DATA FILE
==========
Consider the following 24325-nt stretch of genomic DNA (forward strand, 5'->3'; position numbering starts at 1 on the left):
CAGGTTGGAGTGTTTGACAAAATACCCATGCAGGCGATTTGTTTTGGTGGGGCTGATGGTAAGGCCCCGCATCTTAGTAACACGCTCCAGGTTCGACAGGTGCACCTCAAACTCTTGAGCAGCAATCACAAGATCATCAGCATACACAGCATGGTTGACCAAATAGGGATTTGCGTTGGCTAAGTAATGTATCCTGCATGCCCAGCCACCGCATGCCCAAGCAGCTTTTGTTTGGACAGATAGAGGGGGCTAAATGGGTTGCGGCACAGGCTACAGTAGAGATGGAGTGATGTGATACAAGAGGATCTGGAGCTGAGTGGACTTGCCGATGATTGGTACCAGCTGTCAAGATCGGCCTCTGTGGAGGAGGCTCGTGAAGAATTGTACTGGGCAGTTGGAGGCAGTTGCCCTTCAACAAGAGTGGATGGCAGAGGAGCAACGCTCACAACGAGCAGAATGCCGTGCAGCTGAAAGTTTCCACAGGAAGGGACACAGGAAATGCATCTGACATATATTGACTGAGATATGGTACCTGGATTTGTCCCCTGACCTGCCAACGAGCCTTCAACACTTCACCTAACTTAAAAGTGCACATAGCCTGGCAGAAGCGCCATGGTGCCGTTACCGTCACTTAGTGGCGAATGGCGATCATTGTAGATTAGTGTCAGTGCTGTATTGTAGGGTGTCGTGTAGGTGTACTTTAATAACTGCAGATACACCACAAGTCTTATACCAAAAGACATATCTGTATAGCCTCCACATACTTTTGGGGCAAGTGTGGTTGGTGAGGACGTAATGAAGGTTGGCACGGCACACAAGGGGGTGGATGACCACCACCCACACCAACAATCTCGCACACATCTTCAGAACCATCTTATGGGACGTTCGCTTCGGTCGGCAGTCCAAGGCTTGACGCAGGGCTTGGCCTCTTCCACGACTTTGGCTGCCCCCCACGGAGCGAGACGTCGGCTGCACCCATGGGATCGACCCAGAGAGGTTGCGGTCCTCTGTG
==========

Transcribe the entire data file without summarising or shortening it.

Consider the following 24325-nt stretch of genomic DNA (forward strand, 5'->3'; position numbering starts at 1 on the left):
CAGGTTGGAGTGTTTGACAAAATACCCATGCAGGCGATTTGTTTTGGTGGGGCTGATGGTAAGGCCCCGCATCTTAGTAACACGCTCCAGGTTCGACAGGTGCACCTCAAACTCTTGAGCAGCAATCACAAGATCATCAGCATACACAGCATGGTTGACCAAATAGGGATTTGCGTTGGCTAAGTAATGTATCCTGCATGCCCAGCCACCGCATGCCCAAGCAGCTTTTGTTTGGACAGATAGAGGGGGCTAAATGGGTTGCGGCACAGGCTACAGTAGAGATGGAGTGATGTGATACAAGAGGATCTGGAGCTGAGTGGACTTGCCGATGATTGGTACCAGCTGTCAAGATCGGCCTCTGTGGAGGAGGCTCGTGAAGAATTGTACTGGGCAGTTGGAGGCAGTTGCCCTTCAACAAGAGTGGATGGCAGAGGAGCAACGCTCACAACGAGCAGAATGCCGTGCAGCTGAAAGTTTCCACAGGAAGGGACACAGGAAATGCATCTGACATATATTGACTGAGATATGGTACCTGGATTTGTCCCCTGACCTGCCAACGAGCCTTCAACACTTCACCTAACTTAAAAGTGCACATAGCCTGGCAGAAGCGCCATGGTGCCGTTACCGTCACTTAGTGGCGAATGGCGATCATTGTAGATTAGTGTCAGTGCTGTATTGTAGGGTGTCGTGTAGGTGTACTTTAATAACTGCAGATACACCACAAGTCTTATACCAAAAGACATATCTGTATAGCCTCCACATACTTTTGGGGCAAGTGTGGTTGGTGAGGACGTAATGAAGGTTGGCACGGCACACAAGGGGGTGGATGACCACCACCCACACCAACAATCTCGCACACATCTTCAGAACCATCTTATGGGACGTTCGCTTCGGTCGGCAGTCCAAGGCTTGACGCAGGGCTTGGCCTCTTCCACGACTTTGGCTGCCCCCCACGGAGCGAGACGTCGGCTGCACCCATGGGATCGACCCAGAGAGGTTGCGGTCCTCTGTG